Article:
This will be the 12th consecutive month in a row that the base rate has risen as the Bank of England has faced months of inflation above 10 per cent and a country in the grip of the cost of living crisis.
It will undoubtedy add more costs to borrowers, especially mortgage holders.
Last month, the Bank’s Monetary Policy Committee (MPC) voted by a 7-2 majority to raise interest rates by 0.25 percentage points to 4.25 per cent. This pushed the rate to its highest level since the 2008 financial crisis.
Most experts agree a hike by the MPC to 4.5 per cent will happen next Thursday and some are predicting a further hike in June.
Samuel Tombs, chief UK economist at Pantheon Macroeconomics, said after no let-up in core price rises in March, he calculates that Consumer Prices Inflation (CPI) rose 9.1 per cent.
He said: “It’s too soon for the MPC to declare victory – we now expect one final 25bp hike at next month’s meeting.”
Base rate hike ‘is just about nailed on’
Experts at Deutsche Bank have said they expect the base rate to rise by 0.25 percentage points and the MPC’s guidance to have few changes. It is also predicting one more rate rise for this half of the year in June, to 4.75 per cent.
Sanjay Raja, senior economist for Deutsche Bank, said the rise “is just about nailed on” because the labour market at the moment is too tight.
The decision is based on lots of factors including gross domestic product (GDP), which he said was “an emerging cause for concern for many on the MPC in March”.
Inflation will also be central to the decision next week along with wage projections. Raja said the bank’s medium-term inflation predictions will give some sense over how confident the MPC is about getting inflation back on track.
Raja also noted the BoE’s latest credit data which showed a marked drop in household deposits along with a rise in deposits to National Savings and Investments (NS&I).
The bank also said that price data at the moment is precarious because bonus payments from March, cost-of-living payments, new public and private sector pay deals, and the rise to minimum wage have all yet to feed through into the economy.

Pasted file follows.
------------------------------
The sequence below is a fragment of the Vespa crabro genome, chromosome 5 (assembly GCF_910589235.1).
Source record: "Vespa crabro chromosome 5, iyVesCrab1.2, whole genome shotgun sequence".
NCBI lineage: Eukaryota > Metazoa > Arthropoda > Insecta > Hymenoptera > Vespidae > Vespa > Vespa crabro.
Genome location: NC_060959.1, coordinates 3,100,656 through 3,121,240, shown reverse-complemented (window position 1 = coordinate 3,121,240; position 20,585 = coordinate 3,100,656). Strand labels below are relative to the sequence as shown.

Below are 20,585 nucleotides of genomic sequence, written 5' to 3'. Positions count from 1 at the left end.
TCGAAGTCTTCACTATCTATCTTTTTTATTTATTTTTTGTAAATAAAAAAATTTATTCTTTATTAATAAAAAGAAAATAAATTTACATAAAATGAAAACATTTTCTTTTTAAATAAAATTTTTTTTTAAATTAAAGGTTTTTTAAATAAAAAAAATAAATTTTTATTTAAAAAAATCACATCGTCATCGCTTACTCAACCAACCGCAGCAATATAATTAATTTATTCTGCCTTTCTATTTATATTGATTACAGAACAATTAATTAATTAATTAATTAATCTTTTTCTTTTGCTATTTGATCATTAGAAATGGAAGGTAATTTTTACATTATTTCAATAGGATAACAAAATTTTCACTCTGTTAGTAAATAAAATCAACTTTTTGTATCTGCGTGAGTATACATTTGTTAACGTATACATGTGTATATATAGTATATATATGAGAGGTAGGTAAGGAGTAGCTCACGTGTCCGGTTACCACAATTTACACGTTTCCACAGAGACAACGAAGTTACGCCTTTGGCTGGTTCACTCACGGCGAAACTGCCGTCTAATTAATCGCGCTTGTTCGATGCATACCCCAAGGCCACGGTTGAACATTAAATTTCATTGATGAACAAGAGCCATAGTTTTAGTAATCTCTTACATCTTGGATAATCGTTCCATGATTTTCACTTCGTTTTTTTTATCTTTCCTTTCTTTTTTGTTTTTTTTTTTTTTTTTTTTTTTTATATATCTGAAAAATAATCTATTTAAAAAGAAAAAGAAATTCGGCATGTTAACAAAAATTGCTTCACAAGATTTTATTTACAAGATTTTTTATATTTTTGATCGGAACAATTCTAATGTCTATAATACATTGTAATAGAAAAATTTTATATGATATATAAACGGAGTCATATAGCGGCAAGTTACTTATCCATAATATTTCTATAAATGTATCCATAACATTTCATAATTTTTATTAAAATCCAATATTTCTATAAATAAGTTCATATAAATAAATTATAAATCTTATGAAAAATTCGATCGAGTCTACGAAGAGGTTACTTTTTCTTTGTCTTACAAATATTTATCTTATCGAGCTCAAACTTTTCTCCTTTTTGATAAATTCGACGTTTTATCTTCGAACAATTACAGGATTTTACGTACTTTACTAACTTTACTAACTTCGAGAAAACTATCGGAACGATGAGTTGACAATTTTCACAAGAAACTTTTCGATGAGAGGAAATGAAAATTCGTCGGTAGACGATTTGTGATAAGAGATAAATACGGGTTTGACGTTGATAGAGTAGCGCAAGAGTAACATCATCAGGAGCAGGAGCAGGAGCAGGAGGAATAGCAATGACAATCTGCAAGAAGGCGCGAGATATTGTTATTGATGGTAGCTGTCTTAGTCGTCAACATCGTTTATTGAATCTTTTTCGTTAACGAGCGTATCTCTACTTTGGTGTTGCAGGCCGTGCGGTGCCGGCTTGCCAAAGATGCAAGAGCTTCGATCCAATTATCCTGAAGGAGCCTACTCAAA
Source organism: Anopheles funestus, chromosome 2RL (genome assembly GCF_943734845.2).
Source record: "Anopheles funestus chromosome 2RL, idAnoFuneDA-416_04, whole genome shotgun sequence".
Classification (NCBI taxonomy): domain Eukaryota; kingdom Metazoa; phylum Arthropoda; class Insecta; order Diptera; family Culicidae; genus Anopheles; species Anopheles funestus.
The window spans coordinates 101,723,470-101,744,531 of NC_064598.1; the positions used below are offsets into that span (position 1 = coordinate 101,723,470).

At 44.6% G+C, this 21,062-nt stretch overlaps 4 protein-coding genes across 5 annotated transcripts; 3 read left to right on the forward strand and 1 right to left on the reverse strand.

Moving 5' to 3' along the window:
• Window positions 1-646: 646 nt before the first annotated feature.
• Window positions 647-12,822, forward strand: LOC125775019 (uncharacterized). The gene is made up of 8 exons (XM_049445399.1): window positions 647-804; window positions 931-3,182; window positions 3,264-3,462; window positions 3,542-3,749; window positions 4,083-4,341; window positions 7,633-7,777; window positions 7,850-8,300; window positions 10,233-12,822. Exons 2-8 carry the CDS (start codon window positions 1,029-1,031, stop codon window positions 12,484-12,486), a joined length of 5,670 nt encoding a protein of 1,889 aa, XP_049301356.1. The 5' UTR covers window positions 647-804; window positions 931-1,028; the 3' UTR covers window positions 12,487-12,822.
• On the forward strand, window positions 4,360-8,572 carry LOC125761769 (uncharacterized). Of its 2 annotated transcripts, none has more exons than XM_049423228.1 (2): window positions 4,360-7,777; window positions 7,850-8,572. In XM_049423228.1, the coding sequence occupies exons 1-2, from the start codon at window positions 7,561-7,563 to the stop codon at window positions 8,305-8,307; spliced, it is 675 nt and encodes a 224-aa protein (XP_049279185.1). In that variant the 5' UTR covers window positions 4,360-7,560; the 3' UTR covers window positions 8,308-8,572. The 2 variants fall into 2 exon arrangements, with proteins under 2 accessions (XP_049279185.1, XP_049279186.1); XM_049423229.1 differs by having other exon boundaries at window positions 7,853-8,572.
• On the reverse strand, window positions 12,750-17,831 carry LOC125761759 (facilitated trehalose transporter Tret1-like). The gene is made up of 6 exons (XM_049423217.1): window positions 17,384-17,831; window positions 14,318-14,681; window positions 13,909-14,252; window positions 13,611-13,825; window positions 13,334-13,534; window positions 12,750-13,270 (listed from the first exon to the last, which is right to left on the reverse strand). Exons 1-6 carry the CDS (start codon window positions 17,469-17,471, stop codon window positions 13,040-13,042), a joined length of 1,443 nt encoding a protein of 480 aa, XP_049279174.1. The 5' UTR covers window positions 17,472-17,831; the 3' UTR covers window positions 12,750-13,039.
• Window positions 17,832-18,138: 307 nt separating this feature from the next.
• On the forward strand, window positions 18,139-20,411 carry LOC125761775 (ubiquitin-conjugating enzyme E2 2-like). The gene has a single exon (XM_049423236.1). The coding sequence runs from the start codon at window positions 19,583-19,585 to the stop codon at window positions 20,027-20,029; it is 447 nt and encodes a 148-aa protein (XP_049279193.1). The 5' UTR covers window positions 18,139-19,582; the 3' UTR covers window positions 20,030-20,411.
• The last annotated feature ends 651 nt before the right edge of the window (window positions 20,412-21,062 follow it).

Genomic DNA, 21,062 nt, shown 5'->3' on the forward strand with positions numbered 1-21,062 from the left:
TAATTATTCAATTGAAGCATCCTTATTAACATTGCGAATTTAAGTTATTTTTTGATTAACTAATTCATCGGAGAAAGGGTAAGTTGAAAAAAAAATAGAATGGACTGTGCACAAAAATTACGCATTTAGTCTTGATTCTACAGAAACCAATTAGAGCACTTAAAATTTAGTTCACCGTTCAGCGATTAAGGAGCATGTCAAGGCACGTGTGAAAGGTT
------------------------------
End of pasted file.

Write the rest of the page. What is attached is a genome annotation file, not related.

‘Little respite in view for those taking out a mortgage’
Laith Khalaf, head of investment analysis at AJ Bell, said there could be three rate cuts in the US by the end of 2023.
However, he warns that in the UK inflation is still in double digits, and in contrast to the US, experts are predicting one or maybe two further hikes to the base rate in the UK.
He said: “The UK’s headline inflation rate is running around twice that in the US, so it’s easy to see why we might have to swallow another few doses of monetary medicine.
“Food and energy prices are the main culprits in producing unavoidable inflationary pressure on households and there is growing disquiet about elevated food inflation, even in the face of falling wholesale prices.”
Food prices in the UK are at record highs, up 17.3 per cent in April according to Kantar, yet another rate hike will put more pressure on households with debt who are already struggling with higher prices.
Khalaf added: “Certainly there appears little respite in view for those taking out a mortgage, and millions of people rolling off cheap fixed rate deals in the coming year will be in for a nasty shock.
“The silver lining, such as it is, is for cash savers, who will continue to enjoy reasonable rates of returns on their money after more than a decade in the wilderness. However, double digit inflation makes this a somewhat pyrrhic victory.”